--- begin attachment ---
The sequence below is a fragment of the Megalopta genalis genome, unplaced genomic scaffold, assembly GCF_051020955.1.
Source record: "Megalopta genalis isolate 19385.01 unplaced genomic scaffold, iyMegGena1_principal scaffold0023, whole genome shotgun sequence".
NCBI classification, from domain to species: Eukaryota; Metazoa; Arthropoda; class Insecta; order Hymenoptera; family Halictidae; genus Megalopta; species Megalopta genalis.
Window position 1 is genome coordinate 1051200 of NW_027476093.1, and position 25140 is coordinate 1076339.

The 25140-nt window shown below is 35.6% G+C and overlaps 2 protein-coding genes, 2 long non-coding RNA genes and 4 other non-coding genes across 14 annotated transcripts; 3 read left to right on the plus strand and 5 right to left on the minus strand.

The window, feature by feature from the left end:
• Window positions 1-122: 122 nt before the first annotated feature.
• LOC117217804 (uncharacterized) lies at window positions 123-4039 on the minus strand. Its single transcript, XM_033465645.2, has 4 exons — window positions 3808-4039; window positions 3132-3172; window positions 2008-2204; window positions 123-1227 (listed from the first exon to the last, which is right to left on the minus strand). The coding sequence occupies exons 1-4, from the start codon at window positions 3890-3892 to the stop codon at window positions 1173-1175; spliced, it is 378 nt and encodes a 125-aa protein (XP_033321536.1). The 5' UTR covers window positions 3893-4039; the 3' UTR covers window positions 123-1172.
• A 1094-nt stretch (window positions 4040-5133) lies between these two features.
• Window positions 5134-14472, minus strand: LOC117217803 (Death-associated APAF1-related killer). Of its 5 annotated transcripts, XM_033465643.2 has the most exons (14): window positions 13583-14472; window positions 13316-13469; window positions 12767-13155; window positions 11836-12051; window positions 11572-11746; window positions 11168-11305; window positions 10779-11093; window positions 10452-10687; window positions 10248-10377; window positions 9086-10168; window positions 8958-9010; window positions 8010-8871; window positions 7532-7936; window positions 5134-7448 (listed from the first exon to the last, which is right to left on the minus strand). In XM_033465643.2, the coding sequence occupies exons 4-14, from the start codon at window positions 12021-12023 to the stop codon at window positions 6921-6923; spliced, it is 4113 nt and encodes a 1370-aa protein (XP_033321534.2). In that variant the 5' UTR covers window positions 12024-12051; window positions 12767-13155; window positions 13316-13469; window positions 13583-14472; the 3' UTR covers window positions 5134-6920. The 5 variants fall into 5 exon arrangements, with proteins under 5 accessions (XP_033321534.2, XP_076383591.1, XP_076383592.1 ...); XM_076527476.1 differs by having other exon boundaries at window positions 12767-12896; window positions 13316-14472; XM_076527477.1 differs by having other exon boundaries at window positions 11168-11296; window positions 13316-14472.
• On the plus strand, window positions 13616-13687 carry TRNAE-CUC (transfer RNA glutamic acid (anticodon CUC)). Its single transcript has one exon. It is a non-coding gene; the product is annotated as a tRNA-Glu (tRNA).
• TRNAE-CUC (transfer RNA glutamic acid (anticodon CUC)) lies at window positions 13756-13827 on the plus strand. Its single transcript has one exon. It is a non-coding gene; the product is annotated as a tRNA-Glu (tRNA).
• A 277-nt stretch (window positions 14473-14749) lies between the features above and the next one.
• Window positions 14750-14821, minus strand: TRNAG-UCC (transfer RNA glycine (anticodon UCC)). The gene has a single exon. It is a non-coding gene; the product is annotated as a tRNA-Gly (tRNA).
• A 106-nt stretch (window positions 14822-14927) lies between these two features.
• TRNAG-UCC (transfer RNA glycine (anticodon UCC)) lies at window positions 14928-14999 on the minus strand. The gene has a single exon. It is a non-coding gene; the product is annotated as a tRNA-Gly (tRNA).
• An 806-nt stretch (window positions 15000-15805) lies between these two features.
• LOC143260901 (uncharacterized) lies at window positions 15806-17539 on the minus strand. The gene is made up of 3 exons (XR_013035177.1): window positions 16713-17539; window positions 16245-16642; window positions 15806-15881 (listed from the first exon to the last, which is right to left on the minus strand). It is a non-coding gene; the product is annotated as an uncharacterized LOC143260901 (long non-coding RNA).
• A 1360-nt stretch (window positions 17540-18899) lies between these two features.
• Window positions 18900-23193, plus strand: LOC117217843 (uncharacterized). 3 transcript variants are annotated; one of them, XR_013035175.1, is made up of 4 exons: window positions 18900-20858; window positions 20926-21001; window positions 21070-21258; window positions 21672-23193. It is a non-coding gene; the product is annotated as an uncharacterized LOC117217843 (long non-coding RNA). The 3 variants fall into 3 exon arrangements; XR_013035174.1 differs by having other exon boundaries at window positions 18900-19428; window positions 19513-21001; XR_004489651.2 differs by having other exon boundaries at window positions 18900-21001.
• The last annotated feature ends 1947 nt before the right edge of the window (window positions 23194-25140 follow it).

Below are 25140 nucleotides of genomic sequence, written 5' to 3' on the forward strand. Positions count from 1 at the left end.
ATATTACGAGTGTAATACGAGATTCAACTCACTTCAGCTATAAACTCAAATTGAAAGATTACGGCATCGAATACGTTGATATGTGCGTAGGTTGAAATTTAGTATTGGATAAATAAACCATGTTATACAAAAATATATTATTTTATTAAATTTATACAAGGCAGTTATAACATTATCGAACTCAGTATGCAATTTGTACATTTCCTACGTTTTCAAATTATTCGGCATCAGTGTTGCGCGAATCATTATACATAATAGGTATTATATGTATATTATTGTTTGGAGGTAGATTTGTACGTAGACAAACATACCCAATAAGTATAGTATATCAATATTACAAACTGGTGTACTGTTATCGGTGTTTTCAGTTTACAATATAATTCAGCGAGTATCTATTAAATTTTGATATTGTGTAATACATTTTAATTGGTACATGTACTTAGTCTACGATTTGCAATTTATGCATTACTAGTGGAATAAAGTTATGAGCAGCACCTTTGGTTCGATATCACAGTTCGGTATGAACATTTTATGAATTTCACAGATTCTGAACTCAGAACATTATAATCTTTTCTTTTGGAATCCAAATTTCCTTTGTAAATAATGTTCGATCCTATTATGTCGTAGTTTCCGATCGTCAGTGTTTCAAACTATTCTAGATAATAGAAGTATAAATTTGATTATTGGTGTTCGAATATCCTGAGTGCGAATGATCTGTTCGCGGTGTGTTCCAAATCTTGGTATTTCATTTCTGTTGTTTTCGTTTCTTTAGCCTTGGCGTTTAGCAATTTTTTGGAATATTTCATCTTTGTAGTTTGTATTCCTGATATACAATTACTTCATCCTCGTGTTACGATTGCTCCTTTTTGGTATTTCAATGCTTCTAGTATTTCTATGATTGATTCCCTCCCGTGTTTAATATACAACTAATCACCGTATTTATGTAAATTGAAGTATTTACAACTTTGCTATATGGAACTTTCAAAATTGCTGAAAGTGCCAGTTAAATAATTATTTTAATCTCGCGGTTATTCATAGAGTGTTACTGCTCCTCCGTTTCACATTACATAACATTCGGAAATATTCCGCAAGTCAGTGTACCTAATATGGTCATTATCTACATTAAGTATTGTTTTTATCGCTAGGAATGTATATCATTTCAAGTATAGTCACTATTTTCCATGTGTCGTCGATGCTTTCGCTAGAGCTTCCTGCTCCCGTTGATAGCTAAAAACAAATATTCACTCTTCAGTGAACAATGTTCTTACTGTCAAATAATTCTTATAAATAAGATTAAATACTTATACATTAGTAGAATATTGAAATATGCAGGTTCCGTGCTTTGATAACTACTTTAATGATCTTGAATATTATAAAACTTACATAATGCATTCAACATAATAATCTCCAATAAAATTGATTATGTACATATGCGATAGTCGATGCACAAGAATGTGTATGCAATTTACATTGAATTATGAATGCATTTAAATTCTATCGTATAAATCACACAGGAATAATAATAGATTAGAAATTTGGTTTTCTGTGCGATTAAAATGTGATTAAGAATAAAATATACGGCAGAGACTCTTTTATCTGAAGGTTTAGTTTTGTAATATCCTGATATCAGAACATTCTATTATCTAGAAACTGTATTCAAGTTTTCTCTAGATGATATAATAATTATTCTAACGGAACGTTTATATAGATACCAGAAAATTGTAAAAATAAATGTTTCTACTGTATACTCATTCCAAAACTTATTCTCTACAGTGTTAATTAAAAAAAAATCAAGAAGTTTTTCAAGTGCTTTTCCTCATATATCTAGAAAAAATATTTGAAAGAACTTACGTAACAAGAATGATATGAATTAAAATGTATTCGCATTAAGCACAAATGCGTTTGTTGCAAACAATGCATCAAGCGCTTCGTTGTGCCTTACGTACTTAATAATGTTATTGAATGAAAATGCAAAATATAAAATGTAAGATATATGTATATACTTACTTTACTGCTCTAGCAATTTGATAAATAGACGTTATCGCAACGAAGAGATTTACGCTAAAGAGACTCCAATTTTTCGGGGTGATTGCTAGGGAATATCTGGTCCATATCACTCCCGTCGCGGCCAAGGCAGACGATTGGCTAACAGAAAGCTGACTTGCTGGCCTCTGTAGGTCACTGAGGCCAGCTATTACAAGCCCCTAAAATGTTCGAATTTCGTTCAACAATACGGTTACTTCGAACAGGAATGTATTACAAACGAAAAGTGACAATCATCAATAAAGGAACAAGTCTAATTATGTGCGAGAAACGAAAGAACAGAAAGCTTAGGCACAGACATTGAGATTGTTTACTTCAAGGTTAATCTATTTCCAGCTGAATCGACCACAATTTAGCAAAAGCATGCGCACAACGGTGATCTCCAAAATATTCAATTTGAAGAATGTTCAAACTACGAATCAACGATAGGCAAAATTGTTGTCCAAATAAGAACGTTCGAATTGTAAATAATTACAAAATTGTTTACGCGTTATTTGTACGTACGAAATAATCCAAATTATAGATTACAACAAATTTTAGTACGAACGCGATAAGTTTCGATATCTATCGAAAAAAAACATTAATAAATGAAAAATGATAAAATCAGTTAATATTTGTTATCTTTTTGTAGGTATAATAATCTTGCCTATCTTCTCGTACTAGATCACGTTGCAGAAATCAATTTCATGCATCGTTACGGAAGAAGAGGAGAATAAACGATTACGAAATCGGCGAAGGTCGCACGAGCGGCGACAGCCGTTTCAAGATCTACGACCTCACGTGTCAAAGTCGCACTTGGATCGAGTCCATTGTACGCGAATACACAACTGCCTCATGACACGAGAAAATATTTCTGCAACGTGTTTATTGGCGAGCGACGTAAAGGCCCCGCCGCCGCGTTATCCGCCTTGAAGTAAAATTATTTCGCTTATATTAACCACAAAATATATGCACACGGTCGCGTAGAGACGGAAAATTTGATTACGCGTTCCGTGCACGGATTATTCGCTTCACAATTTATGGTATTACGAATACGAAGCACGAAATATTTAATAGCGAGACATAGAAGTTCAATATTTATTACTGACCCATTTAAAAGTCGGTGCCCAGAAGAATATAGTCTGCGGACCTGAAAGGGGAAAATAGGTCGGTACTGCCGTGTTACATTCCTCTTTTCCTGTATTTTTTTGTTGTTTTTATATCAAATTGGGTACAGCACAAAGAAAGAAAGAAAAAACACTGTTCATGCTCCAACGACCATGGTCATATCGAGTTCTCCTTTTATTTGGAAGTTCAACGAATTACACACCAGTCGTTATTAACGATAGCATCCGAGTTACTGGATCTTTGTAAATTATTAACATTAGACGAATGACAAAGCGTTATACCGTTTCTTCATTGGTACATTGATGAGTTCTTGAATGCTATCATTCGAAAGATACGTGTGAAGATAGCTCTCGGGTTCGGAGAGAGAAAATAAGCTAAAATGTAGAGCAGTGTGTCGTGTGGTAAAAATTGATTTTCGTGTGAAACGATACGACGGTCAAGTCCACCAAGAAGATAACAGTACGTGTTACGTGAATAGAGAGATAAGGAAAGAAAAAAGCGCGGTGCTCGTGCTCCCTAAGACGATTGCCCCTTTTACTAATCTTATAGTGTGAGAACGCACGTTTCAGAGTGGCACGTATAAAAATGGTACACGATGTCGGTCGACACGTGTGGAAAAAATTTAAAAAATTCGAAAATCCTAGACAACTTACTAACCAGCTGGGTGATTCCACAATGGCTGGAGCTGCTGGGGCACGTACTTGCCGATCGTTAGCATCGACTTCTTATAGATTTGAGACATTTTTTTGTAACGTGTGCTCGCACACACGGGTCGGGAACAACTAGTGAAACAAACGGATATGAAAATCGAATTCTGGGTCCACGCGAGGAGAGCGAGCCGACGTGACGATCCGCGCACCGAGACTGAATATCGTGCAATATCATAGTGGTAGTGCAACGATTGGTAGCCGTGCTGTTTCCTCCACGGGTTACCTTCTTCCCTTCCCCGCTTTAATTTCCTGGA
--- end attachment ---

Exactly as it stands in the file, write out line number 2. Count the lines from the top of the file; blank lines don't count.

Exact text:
Source record: "Megalopta genalis isolate 19385.01 unplaced genomic scaffold, iyMegGena1_principal scaffold0023, whole genome shotgun sequence".